Sunday, March 17, 2013

The new Israeli Coalition

Two significant events happened to occur on the same day, Wednesday last week, namely a new Pope, named Francis, was elected in Rome, and a new Coalition government was agreed in Jerusalem. The Coalition agreement was signed between the three main parties Fri night with one day to spare to the statutory deadline.  They will be voted in on Monday, just in time for the arrival of Pres. Obama.
Some notable aspects of the new Coalition:
  1. The Coalition contains four main parties Likud-Beitanu (31), Yesh Atid (19), Bayit Yehudi (12) and Hatnuah (6).  Kadima (2) will also be included in the Government, making a total of 70 seats.
  2. The Cabinet contains 21 portfolios instead of the former 32 with which PM Netanyahu padded his cabinet with "jobs for the boys."  It was too much and too costly and Yair Lapid of Yesh Atid succeeded in forcing Bibi to reduce it.
  3. The haredi and religious parties are not in the government, which is controlled by secular parties, although one of them, Bayit Yehudi, has a strong Jewish religious component.
  4. The religious authorities will be under the control of Bayit Yehudi leader Naftali Bennett, who is modern orthodox, and he will likely reform the whole conversion and religious affairs arrangements that have previously been controlled by the ultra-orthodox.
  5. He will also mandate that the core school curriculum be taught in the school systems run by the ultra-orthodox, in order to prepare them for working in the real world rather than depending on government handouts.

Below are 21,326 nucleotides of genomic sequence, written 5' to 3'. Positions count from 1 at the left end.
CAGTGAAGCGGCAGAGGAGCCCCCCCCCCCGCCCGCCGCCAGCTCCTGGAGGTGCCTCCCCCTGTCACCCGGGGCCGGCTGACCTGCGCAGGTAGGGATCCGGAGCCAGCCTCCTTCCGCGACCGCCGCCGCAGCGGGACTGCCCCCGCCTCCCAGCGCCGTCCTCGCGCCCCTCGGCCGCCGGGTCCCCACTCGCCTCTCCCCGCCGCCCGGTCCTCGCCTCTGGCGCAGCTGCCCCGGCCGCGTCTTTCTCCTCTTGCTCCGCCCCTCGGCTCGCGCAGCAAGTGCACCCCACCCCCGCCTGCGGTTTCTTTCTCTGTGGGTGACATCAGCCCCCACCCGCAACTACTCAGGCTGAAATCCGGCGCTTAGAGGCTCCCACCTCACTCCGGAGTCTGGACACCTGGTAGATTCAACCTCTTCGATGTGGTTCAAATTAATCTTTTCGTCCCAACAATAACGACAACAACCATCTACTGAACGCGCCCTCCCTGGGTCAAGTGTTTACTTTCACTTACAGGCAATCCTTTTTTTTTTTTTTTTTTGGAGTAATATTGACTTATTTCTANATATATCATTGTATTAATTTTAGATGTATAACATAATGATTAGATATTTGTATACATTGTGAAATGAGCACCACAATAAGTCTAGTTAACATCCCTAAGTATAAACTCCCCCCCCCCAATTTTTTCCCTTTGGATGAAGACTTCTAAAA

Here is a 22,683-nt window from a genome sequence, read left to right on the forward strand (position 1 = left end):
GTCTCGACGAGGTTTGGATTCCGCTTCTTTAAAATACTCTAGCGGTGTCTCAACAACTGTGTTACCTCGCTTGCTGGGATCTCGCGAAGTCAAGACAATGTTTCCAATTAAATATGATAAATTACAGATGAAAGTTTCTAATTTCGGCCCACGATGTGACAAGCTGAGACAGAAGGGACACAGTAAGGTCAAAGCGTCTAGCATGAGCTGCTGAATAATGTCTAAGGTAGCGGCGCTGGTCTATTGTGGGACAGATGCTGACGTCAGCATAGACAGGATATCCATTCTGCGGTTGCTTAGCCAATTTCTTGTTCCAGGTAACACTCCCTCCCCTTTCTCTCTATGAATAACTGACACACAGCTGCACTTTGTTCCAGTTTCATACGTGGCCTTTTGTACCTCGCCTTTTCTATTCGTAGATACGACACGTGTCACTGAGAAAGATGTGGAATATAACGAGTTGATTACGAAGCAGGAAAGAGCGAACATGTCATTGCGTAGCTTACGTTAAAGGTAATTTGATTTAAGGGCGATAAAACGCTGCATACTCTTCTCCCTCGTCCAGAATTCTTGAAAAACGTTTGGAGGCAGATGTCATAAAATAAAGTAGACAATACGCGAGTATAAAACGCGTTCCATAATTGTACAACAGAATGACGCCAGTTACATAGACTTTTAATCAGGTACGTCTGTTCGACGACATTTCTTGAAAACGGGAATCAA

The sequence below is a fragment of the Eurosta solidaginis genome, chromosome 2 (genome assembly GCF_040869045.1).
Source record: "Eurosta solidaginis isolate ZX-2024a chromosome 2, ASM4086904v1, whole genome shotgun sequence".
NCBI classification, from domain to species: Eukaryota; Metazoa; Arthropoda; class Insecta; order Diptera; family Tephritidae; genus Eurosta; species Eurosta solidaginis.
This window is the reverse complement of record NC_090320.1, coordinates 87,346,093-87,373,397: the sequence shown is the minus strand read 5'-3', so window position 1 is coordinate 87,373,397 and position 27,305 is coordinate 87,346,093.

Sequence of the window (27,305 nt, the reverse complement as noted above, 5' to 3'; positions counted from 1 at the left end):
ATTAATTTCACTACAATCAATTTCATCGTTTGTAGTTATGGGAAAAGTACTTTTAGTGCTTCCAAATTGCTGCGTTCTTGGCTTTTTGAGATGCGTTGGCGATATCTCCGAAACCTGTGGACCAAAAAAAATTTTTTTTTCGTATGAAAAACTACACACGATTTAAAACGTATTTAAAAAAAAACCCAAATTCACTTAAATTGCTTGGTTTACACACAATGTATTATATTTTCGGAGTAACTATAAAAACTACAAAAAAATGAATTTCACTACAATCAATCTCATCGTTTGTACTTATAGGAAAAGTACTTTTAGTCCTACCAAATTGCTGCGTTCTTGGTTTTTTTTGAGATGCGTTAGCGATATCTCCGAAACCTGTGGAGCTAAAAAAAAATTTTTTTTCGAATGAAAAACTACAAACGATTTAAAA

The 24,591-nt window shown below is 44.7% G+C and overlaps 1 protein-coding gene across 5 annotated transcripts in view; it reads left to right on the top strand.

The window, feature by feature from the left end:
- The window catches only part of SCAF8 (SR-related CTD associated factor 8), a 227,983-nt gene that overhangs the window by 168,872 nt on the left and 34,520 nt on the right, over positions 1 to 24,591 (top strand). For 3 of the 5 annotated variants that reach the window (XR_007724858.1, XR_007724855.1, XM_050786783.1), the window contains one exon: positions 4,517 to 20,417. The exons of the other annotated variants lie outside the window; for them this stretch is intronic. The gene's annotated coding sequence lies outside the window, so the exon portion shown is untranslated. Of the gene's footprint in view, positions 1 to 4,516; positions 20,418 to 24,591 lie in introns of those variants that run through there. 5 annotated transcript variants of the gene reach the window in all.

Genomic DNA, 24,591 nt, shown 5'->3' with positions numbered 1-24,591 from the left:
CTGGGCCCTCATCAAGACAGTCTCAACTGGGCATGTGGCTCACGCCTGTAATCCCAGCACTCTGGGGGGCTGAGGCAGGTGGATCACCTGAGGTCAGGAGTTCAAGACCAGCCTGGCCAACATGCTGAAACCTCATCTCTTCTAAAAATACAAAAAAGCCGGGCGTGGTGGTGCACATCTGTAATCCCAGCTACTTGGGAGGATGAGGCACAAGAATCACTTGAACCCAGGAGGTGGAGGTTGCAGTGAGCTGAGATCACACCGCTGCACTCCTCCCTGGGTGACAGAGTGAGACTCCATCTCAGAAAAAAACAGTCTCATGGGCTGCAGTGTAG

6. The Housing and Construction Ministry will also be under Bayit Yehudi and this will result in the streamlining of increased construction in Judea and Samaria (the West Bank).
  7. Although Bibi Netanyahu is PM and Likud has the major number of portfolios, Bibi lost a lot of influence in the cabinet and in his own party because of the lack of portfolios he could distribute to his supporters, leading to a future power struggle within Likud.
  8. Moshe "Boogie" Ya'alon will be the new Defense Minister replacing Ehud Barak.  He will be even better than Barak and will ensure that the IDF is ready for any eventuality, including a strike on Iran.
  9. All parties agree on the government's position regarding Iran, and there will be no change in policy there.
  10. Although Yisrael Beitanu is in the cabinet, the absence of their leader Avigdor Lieberman, while he fights corruption charges in court, will greatly reduce the influence of this party.  He will be FM if he is exonerated.  If not, who knows?
  11. Although a "two-state solution" remains the government's declared policy regarding the Palestinians, the presence of Bayit Yehudi in the cabinet will ensure that further concessions to the Palestinians will be kept to a minimum unless they agree to enter negotiations without preconditions.
  12. Yair Lapid will be the Finance Minister and this will give him power, but also many headaches.
  13. A universal draft law will be enacted soon by common agreement between the governing parties making national service an equal burden on all segments of the population, incuding the haredim and Arabs. 
  14. Tzipi Livni ("white bird") will be Justice Minister and will be in charge of negotiations with the PA and will try to get maximal media exposure for herself.
As a result of these changes the Government that Pres. Obama meets this week will be a stronger, more confidant one than the previous one.  Note that the US no longer gives Israel any civilian financial aid and the military aid, although important, amounts to only 2% of the total military budget.  Therefore, the US has less means to influence Israeli government policy.  Nevertheless, the President and the PM will see eye-to-eye on most issues that they will discuss.


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